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Sunshine state

Citing depth, Sox say they are well-armed

Email|Print| Text size + By Gordon Edes
Globe Staff / February 15, 2008

FORT MYERS, Fla. - It's too early to say, publicly at least, who will be the Opening Day center fielder. The Red Sox have a Plan B if Daisuke Matsuzaka cannot accompany the club to Japan. The injured Curt Schilling is here, but didn't talk, and while the Sox are leaving their options open, they're satisfied they can compensate for his absence with the talent they have. Tim Wakefield, the team's other 41-year-old pitcher, played catch and is on track to give the club the kind of innings he normally does. Progress is being made toward a contract extension for the manager, but all in due time.

And the Sox might have more catching in their system than people realize.

Those were the primary topics covered yesterday, the official reporting day for Red Sox pitchers and catchers, by general manager Theo Epstein and manager Terry Francona, who jointly addressed the media.

Many of the questions focused on Schilling, who arrived early yesterday morning with his 12-year-old son, Gehrig, in tow, but remained in the clubhouse and left without speaking to the media. Epstein said it will be 6-8 weeks before Schilling is far enough along in his shoulder-strengthening program to begin baseball activities, "and we'll see where we go from there."

Schilling's doctor, Craig Morgan, has said there is "zero" chance of Schilling pitching without surgery to correct a disintegrating biceps tendon; the club disagreed, and Schilling elected to follow the Sox' plan after a third party, Mets medical director David Altchek, endorsed the team's recommendation.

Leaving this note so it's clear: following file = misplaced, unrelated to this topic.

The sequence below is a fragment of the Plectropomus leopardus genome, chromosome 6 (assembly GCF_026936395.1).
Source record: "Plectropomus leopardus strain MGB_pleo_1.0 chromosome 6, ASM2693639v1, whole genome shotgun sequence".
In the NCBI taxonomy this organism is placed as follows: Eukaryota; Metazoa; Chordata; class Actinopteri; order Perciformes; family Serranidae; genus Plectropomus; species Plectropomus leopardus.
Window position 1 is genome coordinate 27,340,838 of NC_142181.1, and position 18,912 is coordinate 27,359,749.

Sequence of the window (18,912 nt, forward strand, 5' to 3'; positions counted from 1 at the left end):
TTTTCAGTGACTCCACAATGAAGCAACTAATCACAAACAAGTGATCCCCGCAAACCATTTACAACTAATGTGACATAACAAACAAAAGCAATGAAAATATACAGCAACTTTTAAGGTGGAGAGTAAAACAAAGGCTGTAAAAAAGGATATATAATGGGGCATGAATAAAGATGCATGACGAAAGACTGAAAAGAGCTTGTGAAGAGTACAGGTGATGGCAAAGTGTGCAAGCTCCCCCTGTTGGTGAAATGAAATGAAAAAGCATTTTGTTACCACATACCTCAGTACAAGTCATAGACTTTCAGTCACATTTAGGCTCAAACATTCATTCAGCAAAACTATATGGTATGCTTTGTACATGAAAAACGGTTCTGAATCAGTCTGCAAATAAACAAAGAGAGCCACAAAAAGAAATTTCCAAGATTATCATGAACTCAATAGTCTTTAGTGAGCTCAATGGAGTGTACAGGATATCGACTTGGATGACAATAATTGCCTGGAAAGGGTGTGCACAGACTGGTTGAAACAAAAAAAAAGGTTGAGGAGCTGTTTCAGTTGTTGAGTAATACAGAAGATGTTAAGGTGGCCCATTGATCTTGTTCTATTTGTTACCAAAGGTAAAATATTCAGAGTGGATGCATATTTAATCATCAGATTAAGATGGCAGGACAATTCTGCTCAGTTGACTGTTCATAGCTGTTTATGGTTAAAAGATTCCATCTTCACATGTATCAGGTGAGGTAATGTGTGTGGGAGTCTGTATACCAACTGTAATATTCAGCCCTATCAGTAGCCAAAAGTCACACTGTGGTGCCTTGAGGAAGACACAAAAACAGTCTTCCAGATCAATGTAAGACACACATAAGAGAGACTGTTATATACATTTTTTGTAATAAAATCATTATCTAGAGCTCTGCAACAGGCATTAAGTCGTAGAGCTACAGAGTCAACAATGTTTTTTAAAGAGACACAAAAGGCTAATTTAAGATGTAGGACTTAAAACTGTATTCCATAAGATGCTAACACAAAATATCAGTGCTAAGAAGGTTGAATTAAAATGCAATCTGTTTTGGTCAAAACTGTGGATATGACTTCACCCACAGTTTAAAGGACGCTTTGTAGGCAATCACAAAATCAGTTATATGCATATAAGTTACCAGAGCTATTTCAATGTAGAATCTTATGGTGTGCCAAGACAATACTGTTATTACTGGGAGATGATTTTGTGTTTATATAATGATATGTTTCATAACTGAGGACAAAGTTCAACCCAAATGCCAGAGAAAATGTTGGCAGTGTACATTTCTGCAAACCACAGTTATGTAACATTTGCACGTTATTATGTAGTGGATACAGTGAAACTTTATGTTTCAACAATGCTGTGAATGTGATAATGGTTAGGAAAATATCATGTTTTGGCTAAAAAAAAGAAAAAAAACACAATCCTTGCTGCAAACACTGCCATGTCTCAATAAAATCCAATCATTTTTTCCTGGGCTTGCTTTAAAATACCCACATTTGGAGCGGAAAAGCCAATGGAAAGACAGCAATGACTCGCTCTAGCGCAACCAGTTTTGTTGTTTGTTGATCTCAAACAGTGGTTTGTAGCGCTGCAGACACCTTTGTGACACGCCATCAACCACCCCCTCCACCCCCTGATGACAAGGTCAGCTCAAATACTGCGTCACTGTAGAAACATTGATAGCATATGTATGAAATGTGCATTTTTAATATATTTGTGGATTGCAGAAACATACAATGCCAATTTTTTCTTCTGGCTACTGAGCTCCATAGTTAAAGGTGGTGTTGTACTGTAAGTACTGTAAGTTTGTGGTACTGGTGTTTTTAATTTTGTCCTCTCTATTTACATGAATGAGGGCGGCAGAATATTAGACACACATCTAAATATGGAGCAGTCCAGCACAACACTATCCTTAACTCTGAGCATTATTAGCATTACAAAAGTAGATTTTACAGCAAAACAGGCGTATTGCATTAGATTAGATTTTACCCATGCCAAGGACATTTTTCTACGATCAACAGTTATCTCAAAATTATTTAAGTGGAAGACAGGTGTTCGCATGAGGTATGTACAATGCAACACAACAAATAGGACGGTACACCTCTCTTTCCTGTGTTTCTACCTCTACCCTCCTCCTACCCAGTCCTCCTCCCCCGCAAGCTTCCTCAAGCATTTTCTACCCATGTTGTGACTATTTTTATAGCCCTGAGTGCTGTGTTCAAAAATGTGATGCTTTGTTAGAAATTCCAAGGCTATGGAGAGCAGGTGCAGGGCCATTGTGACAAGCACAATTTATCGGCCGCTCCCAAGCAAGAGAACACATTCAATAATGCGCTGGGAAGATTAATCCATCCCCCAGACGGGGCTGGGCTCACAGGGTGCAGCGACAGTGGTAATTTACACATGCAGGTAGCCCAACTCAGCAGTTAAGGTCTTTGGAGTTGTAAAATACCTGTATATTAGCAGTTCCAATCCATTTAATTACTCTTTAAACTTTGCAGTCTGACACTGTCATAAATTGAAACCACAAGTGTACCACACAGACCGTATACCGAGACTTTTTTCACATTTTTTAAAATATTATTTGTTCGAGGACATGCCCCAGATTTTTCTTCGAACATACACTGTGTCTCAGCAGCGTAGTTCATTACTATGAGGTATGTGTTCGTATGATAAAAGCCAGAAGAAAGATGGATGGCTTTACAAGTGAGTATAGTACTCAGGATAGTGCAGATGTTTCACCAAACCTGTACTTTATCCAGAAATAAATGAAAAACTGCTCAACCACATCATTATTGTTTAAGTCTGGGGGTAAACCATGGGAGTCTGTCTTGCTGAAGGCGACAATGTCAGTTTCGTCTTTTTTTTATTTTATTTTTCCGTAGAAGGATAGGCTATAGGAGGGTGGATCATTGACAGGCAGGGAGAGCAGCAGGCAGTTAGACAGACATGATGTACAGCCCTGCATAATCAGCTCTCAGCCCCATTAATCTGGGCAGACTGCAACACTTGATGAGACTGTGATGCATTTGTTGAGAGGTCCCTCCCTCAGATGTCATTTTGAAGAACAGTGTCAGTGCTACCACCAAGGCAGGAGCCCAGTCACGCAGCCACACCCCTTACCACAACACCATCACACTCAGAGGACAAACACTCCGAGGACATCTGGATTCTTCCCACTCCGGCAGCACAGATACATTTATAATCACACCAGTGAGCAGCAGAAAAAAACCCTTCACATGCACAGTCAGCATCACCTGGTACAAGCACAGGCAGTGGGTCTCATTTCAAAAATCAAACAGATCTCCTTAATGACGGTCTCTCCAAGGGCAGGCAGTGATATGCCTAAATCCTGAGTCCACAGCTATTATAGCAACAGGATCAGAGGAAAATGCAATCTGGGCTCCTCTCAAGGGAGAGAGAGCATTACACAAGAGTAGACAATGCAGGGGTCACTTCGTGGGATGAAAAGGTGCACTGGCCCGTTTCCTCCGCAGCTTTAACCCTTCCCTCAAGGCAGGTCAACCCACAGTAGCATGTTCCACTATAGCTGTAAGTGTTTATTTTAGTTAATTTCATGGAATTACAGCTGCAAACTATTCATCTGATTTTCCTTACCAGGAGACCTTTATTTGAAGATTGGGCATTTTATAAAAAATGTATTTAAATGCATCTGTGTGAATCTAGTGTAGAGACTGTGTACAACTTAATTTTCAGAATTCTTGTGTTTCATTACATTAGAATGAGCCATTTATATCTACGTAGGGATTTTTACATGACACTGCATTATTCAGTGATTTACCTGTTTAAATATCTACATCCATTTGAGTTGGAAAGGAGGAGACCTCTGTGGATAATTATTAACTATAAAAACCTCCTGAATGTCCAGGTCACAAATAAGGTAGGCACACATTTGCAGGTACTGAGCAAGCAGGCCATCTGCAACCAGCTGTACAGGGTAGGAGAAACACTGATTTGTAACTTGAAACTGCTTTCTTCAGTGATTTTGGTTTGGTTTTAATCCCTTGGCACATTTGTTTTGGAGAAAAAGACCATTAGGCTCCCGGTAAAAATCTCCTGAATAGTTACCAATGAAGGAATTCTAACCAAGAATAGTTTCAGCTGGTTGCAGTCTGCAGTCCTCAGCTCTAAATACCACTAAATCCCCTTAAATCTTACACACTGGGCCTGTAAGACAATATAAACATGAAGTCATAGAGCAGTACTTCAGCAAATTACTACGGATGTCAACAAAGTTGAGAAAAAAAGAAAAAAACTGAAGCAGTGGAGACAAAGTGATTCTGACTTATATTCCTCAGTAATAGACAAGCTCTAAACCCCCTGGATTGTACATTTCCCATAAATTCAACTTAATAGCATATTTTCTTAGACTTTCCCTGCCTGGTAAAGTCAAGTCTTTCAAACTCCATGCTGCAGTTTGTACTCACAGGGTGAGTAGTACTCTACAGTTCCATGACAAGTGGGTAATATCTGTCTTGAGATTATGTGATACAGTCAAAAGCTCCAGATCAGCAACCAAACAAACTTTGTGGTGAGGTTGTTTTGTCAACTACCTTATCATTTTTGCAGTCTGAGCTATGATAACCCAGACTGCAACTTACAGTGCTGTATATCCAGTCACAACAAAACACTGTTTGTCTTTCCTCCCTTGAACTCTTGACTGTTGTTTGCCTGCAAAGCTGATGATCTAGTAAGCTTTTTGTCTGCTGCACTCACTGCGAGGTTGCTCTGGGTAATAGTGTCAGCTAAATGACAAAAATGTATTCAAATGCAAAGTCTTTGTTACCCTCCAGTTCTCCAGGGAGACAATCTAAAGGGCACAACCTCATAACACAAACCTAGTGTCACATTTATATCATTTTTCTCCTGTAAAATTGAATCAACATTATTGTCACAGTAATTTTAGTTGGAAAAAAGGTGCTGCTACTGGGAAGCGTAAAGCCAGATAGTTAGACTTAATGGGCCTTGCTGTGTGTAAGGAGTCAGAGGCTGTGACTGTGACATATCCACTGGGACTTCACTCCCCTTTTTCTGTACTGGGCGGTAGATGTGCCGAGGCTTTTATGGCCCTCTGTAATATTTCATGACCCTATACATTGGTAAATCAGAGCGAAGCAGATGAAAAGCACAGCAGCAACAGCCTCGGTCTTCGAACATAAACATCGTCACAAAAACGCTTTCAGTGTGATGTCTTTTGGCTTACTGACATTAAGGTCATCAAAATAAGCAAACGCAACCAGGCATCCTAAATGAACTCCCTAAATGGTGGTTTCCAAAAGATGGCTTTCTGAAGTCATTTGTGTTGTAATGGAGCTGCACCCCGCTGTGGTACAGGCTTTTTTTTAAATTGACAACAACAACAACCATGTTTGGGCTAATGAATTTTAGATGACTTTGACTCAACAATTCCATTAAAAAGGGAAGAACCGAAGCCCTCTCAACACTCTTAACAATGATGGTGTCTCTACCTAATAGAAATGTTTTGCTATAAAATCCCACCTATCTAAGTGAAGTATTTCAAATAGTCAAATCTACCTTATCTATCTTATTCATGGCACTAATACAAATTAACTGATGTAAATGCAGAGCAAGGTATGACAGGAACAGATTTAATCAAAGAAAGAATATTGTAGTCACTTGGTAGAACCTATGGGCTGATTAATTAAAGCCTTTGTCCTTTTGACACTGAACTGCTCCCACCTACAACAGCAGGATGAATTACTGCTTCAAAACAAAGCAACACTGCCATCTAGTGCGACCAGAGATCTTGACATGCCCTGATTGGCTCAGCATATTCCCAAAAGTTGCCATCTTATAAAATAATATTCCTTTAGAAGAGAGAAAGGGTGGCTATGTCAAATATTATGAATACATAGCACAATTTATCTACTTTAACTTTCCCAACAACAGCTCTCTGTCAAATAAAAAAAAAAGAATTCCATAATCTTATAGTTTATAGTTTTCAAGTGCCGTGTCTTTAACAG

The Sox signed Schilling to a one-year, $8 million contract extension after he passed a physical and underwent an MRI last November, and were unable to obtain insurance for the contract, so they are obligated to pay him his full salary, whether he pitches or not. The only way they could avoid doing so, it appears, is if Schilling retires. Epstein contended that while the club was aware of potential health issues, especially for a pitcher of his age, Schilling's shoulder was "strong" and said he "wouldn't put fault on our medical staff."

Asked what happened to Schilling's shoulder in the interim, Epstein said there was "no black-and-white incident" but that when Schilling began his throwing program this winter, his shoulder "didn't respond." For now, Epstein said, the club is satisfied the team has sufficient depth to compensate for his absence from the starting rotation. Clay Buchholz figures to be the most likely candidate to slide into the rotation, but Epstein mentioned Julian Tavarez, Kyle Snyder, David Pauley, and Devern Hansack as potential contenders.

"We've looked into it," Epstein said when asked if the Sox considered acquiring additional pitching. "It's not a great market to do that right now. We like our internal options a little bit better than anything available outside the organization, especially if you factor the costs involved, either in terms of prospects to upgrade, or money for free agents. We'll keep all our options open."

A potential trading chip, should the Sox look outside, could be Coco Crisp, considered expendable with the emergence of rookie Jacoby Ellsbury, a World Series star after replacing Crisp in the lineup. And Bobby Kielty was signed to a nonroster deal as insurance if Crisp is dealt.